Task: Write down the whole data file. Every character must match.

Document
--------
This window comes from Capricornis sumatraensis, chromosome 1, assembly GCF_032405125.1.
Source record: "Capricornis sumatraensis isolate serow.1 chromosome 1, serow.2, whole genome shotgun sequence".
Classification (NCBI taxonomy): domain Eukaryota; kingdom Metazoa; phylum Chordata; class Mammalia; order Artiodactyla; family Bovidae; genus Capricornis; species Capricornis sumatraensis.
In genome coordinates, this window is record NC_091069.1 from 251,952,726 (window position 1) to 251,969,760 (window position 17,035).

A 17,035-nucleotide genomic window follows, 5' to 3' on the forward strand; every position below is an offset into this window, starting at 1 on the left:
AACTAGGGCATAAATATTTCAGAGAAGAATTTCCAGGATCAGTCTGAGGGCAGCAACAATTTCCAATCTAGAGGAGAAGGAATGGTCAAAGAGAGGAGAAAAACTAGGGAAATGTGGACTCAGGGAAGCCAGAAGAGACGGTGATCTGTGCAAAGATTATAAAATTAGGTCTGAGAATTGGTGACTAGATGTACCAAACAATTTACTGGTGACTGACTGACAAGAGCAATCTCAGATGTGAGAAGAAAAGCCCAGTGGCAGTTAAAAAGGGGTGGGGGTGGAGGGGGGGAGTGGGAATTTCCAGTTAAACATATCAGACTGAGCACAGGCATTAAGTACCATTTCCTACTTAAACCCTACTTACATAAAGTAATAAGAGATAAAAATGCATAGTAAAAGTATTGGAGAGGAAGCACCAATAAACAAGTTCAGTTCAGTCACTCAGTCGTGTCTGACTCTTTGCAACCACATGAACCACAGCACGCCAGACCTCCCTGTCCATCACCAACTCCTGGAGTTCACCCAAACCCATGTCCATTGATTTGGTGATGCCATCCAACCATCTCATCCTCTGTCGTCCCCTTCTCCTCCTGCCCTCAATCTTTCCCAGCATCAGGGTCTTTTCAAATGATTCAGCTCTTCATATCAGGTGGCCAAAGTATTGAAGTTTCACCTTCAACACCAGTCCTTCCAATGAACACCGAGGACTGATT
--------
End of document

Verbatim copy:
This window comes from Capricornis sumatraensis, chromosome 1, assembly GCF_032405125.1.
Source record: "Capricornis sumatraensis isolate serow.1 chromosome 1, serow.2, whole genome shotgun sequence".
Classification (NCBI taxonomy): domain Eukaryota; kingdom Metazoa; phylum Chordata; class Mammalia; order Artiodactyla; family Bovidae; genus Capricornis; species Capricornis sumatraensis.
In genome coordinates, this window is record NC_091069.1 from 251,952,726 (window position 1) to 251,969,760 (window position 17,035).

A 17,035-nucleotide genomic window follows, 5' to 3' on the forward strand; every position below is an offset into this window, starting at 1 on the left:
AACTAGGGCATAAATATTTCAGAGAAGAATTTCCAGGATCAGTCTGAGGGCAGCAACAATTTCCAATCTAGAGGAGAAGGAATGGTCAAAGAGAGGAGAAAAACTAGGGAAATGTGGACTCAGGGAAGCCAGAAGAGACGGTGATCTGTGCAAAGATTATAAAATTAGGTCTGAGAATTGGTGACTAGATGTACCAAACAATTTACTGGTGACTGACTGACAAGAGCAATCTCAGATGTGAGAAGAAAAGCCCAGTGGCAGTTAAAAAGGGGTGGGGGTGGAGGGGGGGAGTGGGAATTTCCAGTTAAACATATCAGACTGAGCACAGGCATTAAGTACCATTTCCTACTTAAACCCTACTTACATAAAGTAATAAGAGATAAAAATGCATAGTAAAAGTATTGGAGAGGAAGCACCAATAAACAAGTTCAGTTCAGTCACTCAGTCGTGTCTGACTCTTTGCAACCACATGAACCACAGCACGCCAGACCTCCCTGTCCATCACCAACTCCTGGAGTTCACCCAAACCCATGTCCATTGATTTGGTGATGCCATCCAACCATCTCATCCTCTGTCGTCCCCTTCTCCTCCTGCCCTCAATCTTTCCCAGCATCAGGGTCTTTTCAAATGATTCAGCTCTTCATATCAGGTGGCCAAAGTATTGAAGTTTCACCTTCAACACCAGTCCTTCCAATGAACACCGAGGACTGATT